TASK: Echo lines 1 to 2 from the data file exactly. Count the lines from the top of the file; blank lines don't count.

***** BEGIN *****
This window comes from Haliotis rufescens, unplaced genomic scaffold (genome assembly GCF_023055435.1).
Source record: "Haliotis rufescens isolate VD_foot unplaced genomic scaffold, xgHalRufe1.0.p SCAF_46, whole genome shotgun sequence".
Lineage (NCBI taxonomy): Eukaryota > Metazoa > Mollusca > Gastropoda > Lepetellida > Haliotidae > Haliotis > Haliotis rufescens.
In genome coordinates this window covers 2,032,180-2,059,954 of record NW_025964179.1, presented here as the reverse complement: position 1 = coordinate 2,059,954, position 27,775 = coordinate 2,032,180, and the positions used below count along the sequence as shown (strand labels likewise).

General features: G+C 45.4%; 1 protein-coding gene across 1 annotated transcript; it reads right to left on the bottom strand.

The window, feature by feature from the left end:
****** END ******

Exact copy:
This window comes from Haliotis rufescens, unplaced genomic scaffold (genome assembly GCF_023055435.1).
Source record: "Haliotis rufescens isolate VD_foot unplaced genomic scaffold, xgHalRufe1.0.p SCAF_46, whole genome shotgun sequence".